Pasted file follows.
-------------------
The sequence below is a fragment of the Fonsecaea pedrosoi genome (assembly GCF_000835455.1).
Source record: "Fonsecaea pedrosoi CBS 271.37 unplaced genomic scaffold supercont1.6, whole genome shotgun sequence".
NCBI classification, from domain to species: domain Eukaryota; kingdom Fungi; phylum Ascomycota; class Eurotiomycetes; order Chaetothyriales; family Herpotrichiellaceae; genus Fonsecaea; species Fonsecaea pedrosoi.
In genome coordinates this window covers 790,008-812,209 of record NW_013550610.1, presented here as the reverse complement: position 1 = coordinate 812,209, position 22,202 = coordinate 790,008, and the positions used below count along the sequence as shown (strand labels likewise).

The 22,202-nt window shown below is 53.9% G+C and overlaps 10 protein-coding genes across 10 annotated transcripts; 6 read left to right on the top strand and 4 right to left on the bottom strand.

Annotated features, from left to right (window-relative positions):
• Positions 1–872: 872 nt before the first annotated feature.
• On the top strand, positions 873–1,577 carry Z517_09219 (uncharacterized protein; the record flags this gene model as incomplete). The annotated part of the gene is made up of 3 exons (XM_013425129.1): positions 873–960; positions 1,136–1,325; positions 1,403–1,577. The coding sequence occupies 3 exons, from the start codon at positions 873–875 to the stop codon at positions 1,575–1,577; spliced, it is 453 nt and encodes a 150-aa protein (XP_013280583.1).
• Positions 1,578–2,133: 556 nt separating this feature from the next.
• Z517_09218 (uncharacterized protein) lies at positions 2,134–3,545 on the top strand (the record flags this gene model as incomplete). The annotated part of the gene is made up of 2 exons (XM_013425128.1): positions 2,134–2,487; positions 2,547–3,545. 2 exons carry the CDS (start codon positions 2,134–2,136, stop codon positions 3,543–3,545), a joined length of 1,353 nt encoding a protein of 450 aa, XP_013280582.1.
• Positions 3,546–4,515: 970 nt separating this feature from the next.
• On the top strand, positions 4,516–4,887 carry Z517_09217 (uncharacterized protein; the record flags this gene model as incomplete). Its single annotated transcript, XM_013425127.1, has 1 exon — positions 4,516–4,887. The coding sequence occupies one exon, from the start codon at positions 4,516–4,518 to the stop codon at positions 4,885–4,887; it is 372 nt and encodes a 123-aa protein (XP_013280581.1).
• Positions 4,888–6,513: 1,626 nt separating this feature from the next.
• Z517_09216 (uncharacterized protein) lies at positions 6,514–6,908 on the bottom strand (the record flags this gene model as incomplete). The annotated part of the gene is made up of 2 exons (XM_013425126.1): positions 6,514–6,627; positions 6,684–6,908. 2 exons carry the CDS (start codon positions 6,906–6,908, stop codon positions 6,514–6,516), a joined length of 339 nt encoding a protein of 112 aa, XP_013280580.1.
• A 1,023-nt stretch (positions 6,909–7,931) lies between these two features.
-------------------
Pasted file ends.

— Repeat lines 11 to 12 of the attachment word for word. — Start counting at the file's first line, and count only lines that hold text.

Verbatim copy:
• Positions 3,546–4,515: 970 nt separating this feature from the next.
• On the top strand, positions 4,516–4,887 carry Z517_09217 (uncharacterized protein; the record flags this gene model as incomplete). Its single annotated transcript, XM_013425127.1, has 1 exon — positions 4,516–4,887. The coding sequence occupies one exon, from the start codon at positions 4,516–4,518 to the stop codon at positions 4,885–4,887; it is 372 nt and encodes a 123-aa protein (XP_013280581.1).